Summary This book aims to provide a rigorous yet pragmatic approach to the valuation and management of investments in the energy sector. Time and uncertainty pervade most if not all issues relevant to energy assets. They run from the early stage of prototype and demonstration to the ultimate abandonment and decommissioning. Risk in particular appears in several areas; thus, one can distinguish technical risk from financial risk. Furthermore, the extent to which one can react to them is different (just think of price risk and regulation risk). Markets in general, and financial markets in particular, regularly put a price on a number of assets which differ in their return/risk characteristics. And academia has developed sound financial principles for valuation purposes in a number of contexts. Nonetheless, the physical characteristics of the assets involved also play a key role in their valuation if only because of the restrictions that they entail. There are some instances in which the practitioner/researcher is able to come up with an analytical solution to the valuation problem. Typically, however, these instances are limited because of their relying on stylized facts or idealized frameworks. Unfortunately, many relevant instances lack analytical solutions, so one must resort to numerical methods. The book clearly explains how to implement them in a meaningful way. Their usefulness is further enhanced when numerical estimates of relevant parameters are derived from actual market prices (as long as these are available and reliable). The book starts from the basics of valuation in a dynamic, certain context. The second part then considers uncertainty and introduces a number of useful results and tools to grapple effectively with it. The last part applies these tools to the valuation of energy assets in a sequential manner, i.e. by considering one, two and three sources of risk. The last chapter provides examples of joint optimal management and value maximization in conventional power plants.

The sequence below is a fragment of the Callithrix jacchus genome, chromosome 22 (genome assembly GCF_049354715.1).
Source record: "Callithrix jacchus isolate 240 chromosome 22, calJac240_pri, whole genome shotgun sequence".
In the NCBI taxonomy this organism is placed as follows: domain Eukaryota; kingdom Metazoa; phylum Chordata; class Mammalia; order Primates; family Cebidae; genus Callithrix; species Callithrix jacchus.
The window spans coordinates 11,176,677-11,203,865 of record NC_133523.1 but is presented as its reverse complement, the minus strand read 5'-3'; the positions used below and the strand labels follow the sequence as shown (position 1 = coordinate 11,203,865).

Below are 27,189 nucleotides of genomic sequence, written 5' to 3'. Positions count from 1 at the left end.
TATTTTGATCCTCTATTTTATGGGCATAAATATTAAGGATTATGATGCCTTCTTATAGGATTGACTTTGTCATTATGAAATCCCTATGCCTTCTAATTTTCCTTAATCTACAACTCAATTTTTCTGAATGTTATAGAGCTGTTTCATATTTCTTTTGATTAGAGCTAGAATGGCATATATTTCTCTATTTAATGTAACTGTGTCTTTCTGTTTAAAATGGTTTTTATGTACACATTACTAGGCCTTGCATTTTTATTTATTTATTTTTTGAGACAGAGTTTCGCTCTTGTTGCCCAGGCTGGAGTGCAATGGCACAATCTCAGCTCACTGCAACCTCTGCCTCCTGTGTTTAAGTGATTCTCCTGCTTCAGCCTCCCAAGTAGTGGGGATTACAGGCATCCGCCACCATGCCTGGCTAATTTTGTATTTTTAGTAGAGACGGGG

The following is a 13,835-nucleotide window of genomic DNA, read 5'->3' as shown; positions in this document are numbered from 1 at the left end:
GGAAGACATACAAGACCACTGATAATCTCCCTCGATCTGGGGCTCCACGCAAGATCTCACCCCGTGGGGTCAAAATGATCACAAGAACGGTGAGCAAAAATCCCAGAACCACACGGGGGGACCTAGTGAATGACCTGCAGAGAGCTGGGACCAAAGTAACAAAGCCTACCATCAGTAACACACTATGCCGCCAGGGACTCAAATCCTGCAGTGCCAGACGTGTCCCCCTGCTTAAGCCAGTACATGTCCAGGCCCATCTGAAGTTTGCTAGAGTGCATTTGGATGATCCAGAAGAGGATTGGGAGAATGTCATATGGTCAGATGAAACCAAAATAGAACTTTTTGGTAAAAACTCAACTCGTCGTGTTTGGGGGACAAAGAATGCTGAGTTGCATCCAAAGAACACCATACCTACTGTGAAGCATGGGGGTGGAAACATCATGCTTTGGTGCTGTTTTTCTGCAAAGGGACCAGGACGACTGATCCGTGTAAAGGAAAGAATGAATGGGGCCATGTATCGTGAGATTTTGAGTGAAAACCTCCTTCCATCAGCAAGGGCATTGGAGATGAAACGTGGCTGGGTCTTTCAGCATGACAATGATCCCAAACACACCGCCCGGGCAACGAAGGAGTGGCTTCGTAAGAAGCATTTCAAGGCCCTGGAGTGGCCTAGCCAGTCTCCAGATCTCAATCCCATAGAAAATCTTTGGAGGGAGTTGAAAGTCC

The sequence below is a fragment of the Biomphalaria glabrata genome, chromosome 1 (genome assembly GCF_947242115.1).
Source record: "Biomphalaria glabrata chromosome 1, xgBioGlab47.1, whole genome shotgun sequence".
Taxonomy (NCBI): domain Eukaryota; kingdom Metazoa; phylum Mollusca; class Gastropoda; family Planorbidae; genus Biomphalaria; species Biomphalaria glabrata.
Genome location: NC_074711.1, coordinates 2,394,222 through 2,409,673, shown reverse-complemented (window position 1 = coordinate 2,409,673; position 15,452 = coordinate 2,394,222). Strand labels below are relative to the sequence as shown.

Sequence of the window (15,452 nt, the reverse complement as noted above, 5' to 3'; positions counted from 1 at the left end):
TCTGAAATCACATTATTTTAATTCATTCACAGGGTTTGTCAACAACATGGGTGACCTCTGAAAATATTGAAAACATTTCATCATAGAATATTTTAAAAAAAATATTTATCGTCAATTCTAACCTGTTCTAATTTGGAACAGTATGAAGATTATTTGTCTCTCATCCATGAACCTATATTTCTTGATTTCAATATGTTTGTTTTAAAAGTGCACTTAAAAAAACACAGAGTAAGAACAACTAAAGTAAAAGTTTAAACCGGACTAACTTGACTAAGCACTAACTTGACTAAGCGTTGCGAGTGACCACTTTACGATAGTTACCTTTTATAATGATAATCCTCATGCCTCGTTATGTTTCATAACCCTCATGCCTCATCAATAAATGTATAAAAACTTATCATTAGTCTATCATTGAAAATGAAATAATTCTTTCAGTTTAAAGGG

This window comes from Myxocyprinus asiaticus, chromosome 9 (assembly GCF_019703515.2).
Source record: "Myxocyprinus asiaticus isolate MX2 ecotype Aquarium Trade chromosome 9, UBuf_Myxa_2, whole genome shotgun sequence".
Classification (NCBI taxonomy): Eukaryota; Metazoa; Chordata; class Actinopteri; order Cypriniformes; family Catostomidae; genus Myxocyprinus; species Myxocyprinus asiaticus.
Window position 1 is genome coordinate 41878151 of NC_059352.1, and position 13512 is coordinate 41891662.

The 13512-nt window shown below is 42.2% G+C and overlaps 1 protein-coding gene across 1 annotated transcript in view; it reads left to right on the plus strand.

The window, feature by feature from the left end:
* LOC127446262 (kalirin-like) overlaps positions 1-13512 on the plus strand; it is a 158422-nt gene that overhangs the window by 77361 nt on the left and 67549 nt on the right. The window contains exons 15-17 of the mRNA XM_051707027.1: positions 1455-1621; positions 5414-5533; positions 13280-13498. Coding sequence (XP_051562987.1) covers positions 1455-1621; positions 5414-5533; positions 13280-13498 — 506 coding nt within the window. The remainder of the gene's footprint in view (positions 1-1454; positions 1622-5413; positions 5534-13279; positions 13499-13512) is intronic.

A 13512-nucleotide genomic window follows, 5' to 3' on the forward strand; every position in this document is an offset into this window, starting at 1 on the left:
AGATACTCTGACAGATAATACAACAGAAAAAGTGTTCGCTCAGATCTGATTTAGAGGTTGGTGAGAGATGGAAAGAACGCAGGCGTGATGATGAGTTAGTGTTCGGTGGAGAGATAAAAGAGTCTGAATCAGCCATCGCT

Note Online resource; title from PDF title page (SpringerLink, viewed November 18, 2013).
ISBN 9781447155928 (electronic bk.)
1447155920 (electronic bk.)
1447155912
9781447155911
9781447155911
ISBN/ISSN 10.1007/978-1-4471-5592-8
OCLC # 867651024